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Download the Stem Cell Guide for Life Science Researchers
:: Posted by American Biotechnologist on 08-07-2011
Stem cell scientists, do not despair! Despite concerns over iPSC-derived teratomas and altered genomic and epigenomic states, researchers at UC Davis have written a roadmap for finding solutions to the problems identified with iPSCs which has been published last week in the journal Cell.
According to Paul S. Knoepfler, UC Davis associate professor of cell biology and human anatomy:
iPSCs offer the potential to treat many diseases as an alternative or adjuvant therapy to drugs or surgery. Problems that have been identified with their use likely can be overcome, allowing iPSCs to jump from the laboratory dish to patients who could benefit from them.
:: Posted by American Biotechnologist on 07-25-2011
Stem cell researchers at UCLA have generated the first genome-wide mapping of a DNA modification called 5-hydroxymethylcytosine (5hmC) in embryonic stem cells, and discovered that it is predominantly found in genes that are turned on, or active.
According to Steven E. Jacobsen, a professor of molecular, cell and developmental biology in the Life Sciences and a Howard Hughes Medical Institute investigator, 5hmC is formed from the DNA base cytosine by adding a methyl group and then a hydroxy group. The molecule is important in epigenetics because the newly formed hydroxymethyl group on the cytosine can potentially switch a gene on and off.
The molecule 5hmC was only recently discovered, and its function has not been clearly understood, Jacobsen said. Until now, researchers didn’t know where 5hmC was located within the genome.
:: Posted by American Biotechnologist on 04-05-2011
Scientists from the Morgridge Institute for Research, the University of Wisconsin-Madison, the University of California and the WiCell Research Institute moved gene therapy one step closer to clinical reality by determining that the process of correcting a genetic defect does not substantially increase the number of potentially cancer-causing mutations in induced pluripotent stem cells.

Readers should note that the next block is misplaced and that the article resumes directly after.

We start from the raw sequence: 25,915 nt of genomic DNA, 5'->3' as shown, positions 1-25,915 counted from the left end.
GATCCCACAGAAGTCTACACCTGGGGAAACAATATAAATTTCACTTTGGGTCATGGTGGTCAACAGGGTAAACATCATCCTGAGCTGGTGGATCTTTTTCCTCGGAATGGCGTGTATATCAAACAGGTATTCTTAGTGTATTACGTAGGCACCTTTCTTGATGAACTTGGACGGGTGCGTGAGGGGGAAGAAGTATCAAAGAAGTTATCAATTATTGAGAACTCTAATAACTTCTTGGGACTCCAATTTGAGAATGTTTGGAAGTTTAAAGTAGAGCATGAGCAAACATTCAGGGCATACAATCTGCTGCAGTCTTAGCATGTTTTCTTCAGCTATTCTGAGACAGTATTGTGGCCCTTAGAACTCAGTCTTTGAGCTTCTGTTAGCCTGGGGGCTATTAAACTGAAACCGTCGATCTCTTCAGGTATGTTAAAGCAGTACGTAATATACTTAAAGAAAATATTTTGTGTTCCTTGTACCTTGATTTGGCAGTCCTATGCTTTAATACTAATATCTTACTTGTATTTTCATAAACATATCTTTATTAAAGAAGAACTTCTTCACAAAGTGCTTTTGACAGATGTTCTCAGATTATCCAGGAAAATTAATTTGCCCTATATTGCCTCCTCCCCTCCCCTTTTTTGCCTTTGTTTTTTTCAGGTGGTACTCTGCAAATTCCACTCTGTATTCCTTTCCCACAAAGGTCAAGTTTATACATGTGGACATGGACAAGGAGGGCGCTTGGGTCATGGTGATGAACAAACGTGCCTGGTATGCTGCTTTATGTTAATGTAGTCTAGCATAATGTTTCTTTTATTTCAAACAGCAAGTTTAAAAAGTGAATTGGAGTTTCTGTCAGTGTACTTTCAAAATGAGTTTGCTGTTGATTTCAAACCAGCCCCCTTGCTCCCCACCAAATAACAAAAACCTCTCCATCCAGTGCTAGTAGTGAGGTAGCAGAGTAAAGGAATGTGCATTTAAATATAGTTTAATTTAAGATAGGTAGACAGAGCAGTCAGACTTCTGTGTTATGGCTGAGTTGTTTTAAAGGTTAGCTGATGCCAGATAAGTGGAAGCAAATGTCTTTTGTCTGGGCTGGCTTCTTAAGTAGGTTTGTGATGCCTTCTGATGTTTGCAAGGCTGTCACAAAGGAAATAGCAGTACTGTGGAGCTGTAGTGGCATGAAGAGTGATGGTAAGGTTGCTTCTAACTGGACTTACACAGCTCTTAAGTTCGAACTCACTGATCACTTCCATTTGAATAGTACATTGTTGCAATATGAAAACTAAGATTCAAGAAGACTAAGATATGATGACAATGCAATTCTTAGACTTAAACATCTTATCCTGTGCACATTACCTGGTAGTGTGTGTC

Their work, published in the online edition of the journal Proceedings of the National Academy of Sciences and funded by a Wynn-Gund Translational Award from the Foundation Fighting Blindness, suggests that human induced pluripotent stem cells (iPS) altered to correct a genetic defect may be cultured into subsequent generations of cells that remain free of the initial disease.
However, although the gene correction itself does not increase the instability or the number of observed mutations in the cells, the study reinforced other recent findings that induced pluripotent stem cells themselves carry a significant number of genetic mutations.
In brief, scientists produced iPS cells by episomal reprogramming, corrected a disease-causing mutation by homologous recombination and removed the puromycin cassette that was used for gene selection using Cre recombinase.
Results of the study indicate that both homozygous recombination and cassette removal did not increase the iPS mutational load. Nonetheless, the initial induction of primary dermal fibroblasts into iPS cells lead to a fairly substantial mutational load at the time of derivation.
This study is important in that it demonstrated that downstream cloning events do not introduce further mutations into iPS cells which can be a source of tremendous therapeutic value. Nonetheless, it is important for further studies to focus on reducing mutational events caused by iPS induction which may be a serious drawback to introducing iPS therapy into the clinic.
:: Posted by American Biotechnologist on 06-29-2010
A recent study published in the New England Journal of Medicine reported that autologous limbal stem cells can be used to permanently reverse the loss of vision caused by ocular burn induced limbal stem-cell deficiency (limbal stem cells function to replace dead corneal cells).
It is important to note that in the cases reported, eyesight damage was caused by neovascularization, chronic inflammation, and stromal scarring which resulted in an added epithelial layer that either blurred or caused total loss of vision. Furthermore, since the healthy stem cells used in the culture and subsequent transplant were obtained from the second, healthy eye, the reported therapy is only effective in patients with a remaining healthy eye.
The methodology involved culturing a biopsy of the patient’s contralateral eye co-cultured with irradiated 3T3-J2 feeder cells which were then transplanted into the damaged eye.
82 out of 107 eyes that had undergone treatment exhibited fully restored eyesight, which was for the most part stable throughout 10 years of follow up.
Unfortunately the study is being used as a political tool by some camps to discredit the use of human Embryonic Stem Cells for medical research. The claim of some in the pro-life camp is that since the study used adult stem cells (induced pluripotent stem cells) it is “proof” that the human embryonic stem cell debate is dead and that induced pluripotent stem cell therapy can provide just as effective (if not more effective) results. (For a great primer on the difference between embronic stem cells and pluripotent stem cells see Stem Cell Basics for Life Science Researchers).
Whatever the case may be, this is a very elegant study with fantastic results to be celebrated by all.
Rama, P., Matuska, S., Paganoni, G., Spinelli, A., De Luca, M., & Pellegrini, G. (2010). Limbal Stem-Cell Therapy and Long-Term Corneal Regeneration New England Journal of Medicine DOI: 10.1056/NEJMoa0905955